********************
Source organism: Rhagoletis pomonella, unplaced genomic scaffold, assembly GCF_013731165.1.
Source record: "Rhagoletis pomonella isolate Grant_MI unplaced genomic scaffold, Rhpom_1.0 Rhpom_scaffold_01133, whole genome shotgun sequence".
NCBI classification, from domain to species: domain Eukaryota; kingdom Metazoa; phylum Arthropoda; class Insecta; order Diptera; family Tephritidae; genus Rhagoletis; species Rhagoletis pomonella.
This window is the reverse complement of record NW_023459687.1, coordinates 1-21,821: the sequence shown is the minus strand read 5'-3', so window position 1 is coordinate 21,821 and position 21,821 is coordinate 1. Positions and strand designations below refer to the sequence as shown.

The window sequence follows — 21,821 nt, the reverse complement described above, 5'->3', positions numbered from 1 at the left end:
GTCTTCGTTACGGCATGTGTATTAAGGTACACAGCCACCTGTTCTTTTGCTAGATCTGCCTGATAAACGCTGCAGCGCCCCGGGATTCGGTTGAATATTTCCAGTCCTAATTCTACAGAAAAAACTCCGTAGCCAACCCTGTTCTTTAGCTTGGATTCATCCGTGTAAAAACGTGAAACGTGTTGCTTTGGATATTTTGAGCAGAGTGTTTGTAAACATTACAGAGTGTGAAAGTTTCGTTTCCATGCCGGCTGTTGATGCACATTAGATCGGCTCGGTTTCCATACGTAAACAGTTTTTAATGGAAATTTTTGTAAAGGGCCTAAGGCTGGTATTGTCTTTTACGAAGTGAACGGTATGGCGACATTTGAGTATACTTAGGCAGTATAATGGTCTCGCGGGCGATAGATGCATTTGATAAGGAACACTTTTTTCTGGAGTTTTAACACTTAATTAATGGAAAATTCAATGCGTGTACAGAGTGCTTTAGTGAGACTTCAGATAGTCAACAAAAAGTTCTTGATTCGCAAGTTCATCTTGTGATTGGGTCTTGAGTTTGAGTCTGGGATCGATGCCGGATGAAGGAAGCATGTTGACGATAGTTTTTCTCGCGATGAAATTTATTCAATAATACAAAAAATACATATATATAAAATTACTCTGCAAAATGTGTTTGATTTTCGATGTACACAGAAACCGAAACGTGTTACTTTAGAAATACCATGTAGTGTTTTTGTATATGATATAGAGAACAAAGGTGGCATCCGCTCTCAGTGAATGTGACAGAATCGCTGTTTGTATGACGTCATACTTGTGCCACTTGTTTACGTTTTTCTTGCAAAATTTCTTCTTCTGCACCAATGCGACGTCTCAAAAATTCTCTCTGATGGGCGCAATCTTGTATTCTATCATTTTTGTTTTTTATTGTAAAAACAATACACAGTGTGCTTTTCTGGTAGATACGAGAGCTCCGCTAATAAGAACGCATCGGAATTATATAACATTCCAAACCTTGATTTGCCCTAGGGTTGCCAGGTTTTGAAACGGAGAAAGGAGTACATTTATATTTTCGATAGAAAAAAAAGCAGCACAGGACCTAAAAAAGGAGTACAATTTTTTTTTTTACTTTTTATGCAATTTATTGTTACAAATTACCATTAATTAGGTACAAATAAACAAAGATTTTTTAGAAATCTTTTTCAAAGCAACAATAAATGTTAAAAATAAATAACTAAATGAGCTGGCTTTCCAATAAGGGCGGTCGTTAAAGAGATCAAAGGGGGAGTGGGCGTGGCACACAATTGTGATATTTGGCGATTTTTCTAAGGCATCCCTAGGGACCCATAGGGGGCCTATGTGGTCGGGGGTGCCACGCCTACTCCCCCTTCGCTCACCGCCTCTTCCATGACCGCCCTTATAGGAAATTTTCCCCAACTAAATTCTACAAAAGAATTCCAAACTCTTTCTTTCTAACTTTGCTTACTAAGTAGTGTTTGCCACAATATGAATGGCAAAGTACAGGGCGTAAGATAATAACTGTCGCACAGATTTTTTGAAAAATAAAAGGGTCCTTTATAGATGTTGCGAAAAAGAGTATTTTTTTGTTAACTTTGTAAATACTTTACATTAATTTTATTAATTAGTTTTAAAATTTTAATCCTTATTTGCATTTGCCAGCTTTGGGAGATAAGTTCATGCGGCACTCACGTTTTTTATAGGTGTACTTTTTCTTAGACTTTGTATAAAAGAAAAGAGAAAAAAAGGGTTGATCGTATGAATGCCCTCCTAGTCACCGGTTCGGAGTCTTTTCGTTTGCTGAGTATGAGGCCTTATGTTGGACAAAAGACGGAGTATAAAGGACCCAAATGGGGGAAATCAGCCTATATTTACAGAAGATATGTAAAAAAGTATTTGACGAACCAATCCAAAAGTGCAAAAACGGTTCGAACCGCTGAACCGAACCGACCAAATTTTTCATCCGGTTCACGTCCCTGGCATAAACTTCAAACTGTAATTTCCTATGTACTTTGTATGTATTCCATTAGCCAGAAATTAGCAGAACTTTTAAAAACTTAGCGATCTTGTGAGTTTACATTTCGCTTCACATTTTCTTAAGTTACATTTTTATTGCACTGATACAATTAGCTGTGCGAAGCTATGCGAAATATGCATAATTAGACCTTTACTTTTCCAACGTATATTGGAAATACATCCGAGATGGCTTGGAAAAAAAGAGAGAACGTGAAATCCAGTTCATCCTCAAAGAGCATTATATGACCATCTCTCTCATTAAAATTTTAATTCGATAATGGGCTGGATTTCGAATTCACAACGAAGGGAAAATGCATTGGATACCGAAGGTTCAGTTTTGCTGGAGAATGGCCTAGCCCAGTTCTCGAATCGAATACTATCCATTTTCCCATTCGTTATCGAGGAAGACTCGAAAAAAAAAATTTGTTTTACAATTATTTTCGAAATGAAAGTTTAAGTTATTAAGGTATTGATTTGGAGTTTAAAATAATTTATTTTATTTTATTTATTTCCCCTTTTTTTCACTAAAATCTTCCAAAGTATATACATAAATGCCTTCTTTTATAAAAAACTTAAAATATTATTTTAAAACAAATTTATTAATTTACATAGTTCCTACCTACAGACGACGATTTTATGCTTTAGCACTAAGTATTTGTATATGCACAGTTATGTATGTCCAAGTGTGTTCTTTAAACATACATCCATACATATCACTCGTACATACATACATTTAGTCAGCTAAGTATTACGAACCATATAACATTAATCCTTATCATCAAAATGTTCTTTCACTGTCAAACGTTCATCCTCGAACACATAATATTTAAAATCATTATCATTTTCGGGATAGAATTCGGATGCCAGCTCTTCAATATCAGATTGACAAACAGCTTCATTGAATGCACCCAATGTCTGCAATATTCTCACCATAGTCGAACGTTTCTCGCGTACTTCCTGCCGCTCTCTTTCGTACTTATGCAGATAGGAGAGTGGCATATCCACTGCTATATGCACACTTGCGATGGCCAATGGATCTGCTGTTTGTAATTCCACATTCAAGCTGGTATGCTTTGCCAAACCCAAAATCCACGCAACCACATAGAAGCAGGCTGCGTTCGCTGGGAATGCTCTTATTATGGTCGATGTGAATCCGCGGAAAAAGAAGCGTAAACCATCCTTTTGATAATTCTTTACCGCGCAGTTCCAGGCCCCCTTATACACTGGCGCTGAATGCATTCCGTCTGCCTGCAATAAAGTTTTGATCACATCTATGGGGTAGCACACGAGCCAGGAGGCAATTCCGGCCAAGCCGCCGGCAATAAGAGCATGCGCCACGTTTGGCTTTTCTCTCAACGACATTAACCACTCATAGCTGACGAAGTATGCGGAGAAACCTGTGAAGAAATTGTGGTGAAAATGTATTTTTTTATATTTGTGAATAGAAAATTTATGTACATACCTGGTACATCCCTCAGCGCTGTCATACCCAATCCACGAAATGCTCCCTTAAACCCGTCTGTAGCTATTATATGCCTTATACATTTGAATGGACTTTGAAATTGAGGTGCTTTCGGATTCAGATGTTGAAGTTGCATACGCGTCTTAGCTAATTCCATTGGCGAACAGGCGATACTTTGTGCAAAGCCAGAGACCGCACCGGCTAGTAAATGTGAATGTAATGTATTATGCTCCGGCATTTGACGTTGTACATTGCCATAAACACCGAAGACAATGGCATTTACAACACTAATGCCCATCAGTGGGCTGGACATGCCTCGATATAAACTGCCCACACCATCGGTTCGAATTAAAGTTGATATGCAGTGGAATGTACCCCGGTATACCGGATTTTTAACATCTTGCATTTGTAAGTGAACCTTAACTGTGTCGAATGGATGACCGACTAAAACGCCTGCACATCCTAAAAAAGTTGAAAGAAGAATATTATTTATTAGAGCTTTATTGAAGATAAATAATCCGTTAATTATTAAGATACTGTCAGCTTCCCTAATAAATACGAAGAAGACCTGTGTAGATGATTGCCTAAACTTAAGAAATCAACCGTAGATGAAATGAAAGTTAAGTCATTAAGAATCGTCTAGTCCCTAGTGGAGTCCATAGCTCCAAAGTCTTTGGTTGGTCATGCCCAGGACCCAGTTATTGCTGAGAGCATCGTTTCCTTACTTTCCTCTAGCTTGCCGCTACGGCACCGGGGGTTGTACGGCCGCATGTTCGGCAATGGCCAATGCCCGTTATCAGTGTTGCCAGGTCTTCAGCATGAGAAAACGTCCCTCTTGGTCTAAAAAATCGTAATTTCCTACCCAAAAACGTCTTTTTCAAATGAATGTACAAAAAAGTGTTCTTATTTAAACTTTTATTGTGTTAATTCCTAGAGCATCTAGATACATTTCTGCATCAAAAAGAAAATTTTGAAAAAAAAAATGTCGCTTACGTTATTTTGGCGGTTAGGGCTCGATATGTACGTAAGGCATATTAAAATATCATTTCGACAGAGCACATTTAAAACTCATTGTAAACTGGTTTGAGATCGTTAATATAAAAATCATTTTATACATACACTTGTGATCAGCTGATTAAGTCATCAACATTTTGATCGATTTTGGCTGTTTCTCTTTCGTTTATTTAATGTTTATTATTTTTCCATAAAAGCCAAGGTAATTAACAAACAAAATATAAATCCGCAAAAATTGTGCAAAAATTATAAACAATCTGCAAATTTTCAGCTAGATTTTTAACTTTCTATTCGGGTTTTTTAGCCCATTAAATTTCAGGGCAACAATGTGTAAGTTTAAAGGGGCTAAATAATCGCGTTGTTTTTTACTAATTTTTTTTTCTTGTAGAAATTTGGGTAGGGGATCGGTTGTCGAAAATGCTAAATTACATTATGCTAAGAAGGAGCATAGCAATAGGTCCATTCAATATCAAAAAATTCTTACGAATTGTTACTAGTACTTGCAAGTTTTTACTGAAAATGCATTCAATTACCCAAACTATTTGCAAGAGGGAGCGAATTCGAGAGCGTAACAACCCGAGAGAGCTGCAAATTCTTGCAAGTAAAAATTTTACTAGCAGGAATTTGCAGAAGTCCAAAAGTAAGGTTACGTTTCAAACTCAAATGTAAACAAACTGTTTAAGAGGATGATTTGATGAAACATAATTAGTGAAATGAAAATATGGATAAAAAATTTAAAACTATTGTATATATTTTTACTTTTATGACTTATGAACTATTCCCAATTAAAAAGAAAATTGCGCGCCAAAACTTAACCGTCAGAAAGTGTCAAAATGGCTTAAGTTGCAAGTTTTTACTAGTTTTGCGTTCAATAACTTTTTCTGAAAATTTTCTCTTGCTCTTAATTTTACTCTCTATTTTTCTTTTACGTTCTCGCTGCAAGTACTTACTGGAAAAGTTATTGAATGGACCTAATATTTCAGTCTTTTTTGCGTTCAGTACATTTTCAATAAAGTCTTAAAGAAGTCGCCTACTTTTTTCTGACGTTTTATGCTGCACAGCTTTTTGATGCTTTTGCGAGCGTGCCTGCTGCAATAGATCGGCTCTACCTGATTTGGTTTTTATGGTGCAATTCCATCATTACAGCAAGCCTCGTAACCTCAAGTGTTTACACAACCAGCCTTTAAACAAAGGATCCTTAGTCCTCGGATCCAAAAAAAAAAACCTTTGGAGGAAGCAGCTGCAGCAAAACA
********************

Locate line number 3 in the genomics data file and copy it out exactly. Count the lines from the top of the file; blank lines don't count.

NCBI classification, from domain to species: domain Eukaryota; kingdom Metazoa; phylum Arthropoda; class Insecta; order Diptera; family Tephritidae; genus Rhagoletis; species Rhagoletis pomonella.